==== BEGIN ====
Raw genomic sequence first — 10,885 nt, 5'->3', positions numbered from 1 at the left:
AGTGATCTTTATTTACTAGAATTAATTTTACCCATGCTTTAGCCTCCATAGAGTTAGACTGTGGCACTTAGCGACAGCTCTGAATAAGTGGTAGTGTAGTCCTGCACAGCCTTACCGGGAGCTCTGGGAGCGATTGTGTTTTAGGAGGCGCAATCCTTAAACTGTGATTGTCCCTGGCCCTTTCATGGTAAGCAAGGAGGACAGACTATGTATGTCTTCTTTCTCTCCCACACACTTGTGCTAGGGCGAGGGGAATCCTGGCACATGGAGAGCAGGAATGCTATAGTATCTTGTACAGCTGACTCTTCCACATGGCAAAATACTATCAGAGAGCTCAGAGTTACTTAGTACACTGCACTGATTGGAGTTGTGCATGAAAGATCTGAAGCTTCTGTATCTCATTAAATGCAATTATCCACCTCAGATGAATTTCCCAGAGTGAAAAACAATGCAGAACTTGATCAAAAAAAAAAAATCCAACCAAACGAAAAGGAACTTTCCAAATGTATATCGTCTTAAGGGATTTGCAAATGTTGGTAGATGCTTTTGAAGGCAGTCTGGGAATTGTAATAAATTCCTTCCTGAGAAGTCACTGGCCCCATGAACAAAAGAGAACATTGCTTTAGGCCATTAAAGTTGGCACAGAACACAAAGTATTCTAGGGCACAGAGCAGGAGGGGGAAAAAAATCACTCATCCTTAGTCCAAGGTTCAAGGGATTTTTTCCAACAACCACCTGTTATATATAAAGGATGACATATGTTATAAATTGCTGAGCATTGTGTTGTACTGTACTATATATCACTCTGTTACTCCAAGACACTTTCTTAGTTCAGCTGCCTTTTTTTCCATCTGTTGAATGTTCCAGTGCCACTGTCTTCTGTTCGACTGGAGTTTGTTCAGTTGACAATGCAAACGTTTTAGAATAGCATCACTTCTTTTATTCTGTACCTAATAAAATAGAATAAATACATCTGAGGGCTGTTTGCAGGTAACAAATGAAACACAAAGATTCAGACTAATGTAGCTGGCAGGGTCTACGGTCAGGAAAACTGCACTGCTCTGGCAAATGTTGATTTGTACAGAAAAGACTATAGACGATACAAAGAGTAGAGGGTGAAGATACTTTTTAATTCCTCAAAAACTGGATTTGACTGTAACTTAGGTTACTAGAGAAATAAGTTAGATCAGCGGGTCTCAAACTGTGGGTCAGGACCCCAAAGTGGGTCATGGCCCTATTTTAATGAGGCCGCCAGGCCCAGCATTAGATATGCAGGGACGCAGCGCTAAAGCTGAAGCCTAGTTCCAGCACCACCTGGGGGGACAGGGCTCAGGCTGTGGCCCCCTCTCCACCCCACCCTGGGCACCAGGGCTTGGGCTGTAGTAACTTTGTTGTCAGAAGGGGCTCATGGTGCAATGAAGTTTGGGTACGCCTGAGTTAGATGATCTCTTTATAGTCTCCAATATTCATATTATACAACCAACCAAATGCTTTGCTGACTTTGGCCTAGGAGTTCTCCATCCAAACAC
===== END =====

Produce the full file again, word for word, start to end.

Raw genomic sequence first — 10,885 nt, 5'->3', positions numbered from 1 at the left:
AGTGATCTTTATTTACTAGAATTAATTTTACCCATGCTTTAGCCTCCATAGAGTTAGACTGTGGCACTTAGCGACAGCTCTGAATAAGTGGTAGTGTAGTCCTGCACAGCCTTACCGGGAGCTCTGGGAGCGATTGTGTTTTAGGAGGCGCAATCCTTAAACTGTGATTGTCCCTGGCCCTTTCATGGTAAGCAAGGAGGACAGACTATGTATGTCTTCTTTCTCTCCCACACACTTGTGCTAGGGCGAGGGGAATCCTGGCACATGGAGAGCAGGAATGCTATAGTATCTTGTACAGCTGACTCTTCCACATGGCAAAATACTATCAGAGAGCTCAGAGTTACTTAGTACACTGCACTGATTGGAGTTGTGCATGAAAGATCTGAAGCTTCTGTATCTCATTAAATGCAATTATCCACCTCAGATGAATTTCCCAGAGTGAAAAACAATGCAGAACTTGATCAAAAAAAAAAAATCCAACCAAACGAAAAGGAACTTTCCAAATGTATATCGTCTTAAGGGATTTGCAAATGTTGGTAGATGCTTTTGAAGGCAGTCTGGGAATTGTAATAAATTCCTTCCTGAGAAGTCACTGGCCCCATGAACAAAAGAGAACATTGCTTTAGGCCATTAAAGTTGGCACAGAACACAAAGTATTCTAGGGCACAGAGCAGGAGGGGGAAAAAAATCACTCATCCTTAGTCCAAGGTTCAAGGGATTTTTTCCAACAACCACCTGTTATATATAAAGGATGACATATGTTATAAATTGCTGAGCATTGTGTTGTACTGTACTATATATCACTCTGTTACTCCAAGACACTTTCTTAGTTCAGCTGCCTTTTTTTCCATCTGTTGAATGTTCCAGTGCCACTGTCTTCTGTTCGACTGGAGTTTGTTCAGTTGACAATGCAAACGTTTTAGAATAGCATCACTTCTTTTATTCTGTACCTAATAAAATAGAATAAATACATCTGAGGGCTGTTTGCAGGTAACAAATGAAACACAAAGATTCAGACTAATGTAGCTGGCAGGGTCTACGGTCAGGAAAACTGCACTGCTCTGGCAAATGTTGATTTGTACAGAAAAGACTATAGACGATACAAAGAGTAGAGGGTGAAGATACTTTTTAATTCCTCAAAAACTGGATTTGACTGTAACTTAGGTTACTAGAGAAATAAGTTAGATCAGCGGGTCTCAAACTGTGGGTCAGGACCCCAAAGTGGGTCATGGCCCTATTTTAATGAGGCCGCCAGGCCCAGCATTAGATATGCAGGGACGCAGCGCTAAAGCTGAAGCCTAGTTCCAGCACCACCTGGGGGGACAGGGCTCAGGCTGTGGCCCCCTCTCCACCCCACCCTGGGCACCAGGGCTTGGGCTGTAGTAACTTTGTTGTCAGAAGGGGCTCATGGTGCAATGAAGTTTGGGTACGCCTGAGTTAGATGATCTCTTTATAGTCTCCAATATTCATATTATACAACCAACCAAATGCTTTGCTGACTTTGGCCTAGGAGTTCTCCATCCAAACAC